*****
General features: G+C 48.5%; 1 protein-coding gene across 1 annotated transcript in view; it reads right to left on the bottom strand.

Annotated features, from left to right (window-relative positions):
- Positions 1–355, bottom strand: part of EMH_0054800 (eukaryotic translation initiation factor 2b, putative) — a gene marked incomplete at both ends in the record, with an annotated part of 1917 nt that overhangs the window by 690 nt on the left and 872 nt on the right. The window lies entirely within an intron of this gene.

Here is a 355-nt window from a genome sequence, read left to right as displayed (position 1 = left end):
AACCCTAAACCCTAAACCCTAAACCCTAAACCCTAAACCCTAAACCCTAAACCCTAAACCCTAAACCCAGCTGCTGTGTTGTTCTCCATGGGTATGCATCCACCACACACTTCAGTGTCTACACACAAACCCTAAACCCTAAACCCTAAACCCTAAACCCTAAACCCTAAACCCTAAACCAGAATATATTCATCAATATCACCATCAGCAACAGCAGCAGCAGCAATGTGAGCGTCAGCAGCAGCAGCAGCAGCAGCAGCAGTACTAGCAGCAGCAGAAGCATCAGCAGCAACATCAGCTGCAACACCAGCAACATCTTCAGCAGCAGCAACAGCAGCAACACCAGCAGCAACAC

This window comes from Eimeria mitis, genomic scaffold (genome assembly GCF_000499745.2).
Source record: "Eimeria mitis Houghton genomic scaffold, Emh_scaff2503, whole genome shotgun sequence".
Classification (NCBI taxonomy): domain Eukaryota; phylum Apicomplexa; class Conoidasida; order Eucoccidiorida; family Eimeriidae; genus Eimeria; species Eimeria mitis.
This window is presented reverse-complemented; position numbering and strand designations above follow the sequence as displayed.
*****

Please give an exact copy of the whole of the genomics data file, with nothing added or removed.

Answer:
General features: G+C 48.5%; 1 protein-coding gene across 1 annotated transcript in view; it reads right to left on the bottom strand.

Annotated features, from left to right (window-relative positions):
- Positions 1–355, bottom strand: part of EMH_0054800 (eukaryotic translation initiation factor 2b, putative) — a gene marked incomplete at both ends in the record, with an annotated part of 1917 nt that overhangs the window by 690 nt on the left and 872 nt on the right. The window lies entirely within an intron of this gene.

Here is a 355-nt window from a genome sequence, read left to right as displayed (position 1 = left end):
AACCCTAAACCCTAAACCCTAAACCCTAAACCCTAAACCCTAAACCCTAAACCCTAAACCCTAAACCCAGCTGCTGTGTTGTTCTCCATGGGTATGCATCCACCACACACTTCAGTGTCTACACACAAACCCTAAACCCTAAACCCTAAACCCTAAACCCTAAACCCTAAACCCTAAACCAGAATATATTCATCAATATCACCATCAGCAACAGCAGCAGCAGCAATGTGAGCGTCAGCAGCAGCAGCAGCAGCAGCAGCAGTACTAGCAGCAGCAGAAGCATCAGCAGCAACATCAGCTGCAACACCAGCAACATCTTCAGCAGCAGCAACAGCAGCAACACCAGCAGCAACAC

This window comes from Eimeria mitis, genomic scaffold (genome assembly GCF_000499745.2).
Source record: "Eimeria mitis Houghton genomic scaffold, Emh_scaff2503, whole genome shotgun sequence".
Classification (NCBI taxonomy): domain Eukaryota; phylum Apicomplexa; class Conoidasida; order Eucoccidiorida; family Eimeriidae; genus Eimeria; species Eimeria mitis.
This window is presented reverse-complemented; position numbering and strand designations above follow the sequence as displayed.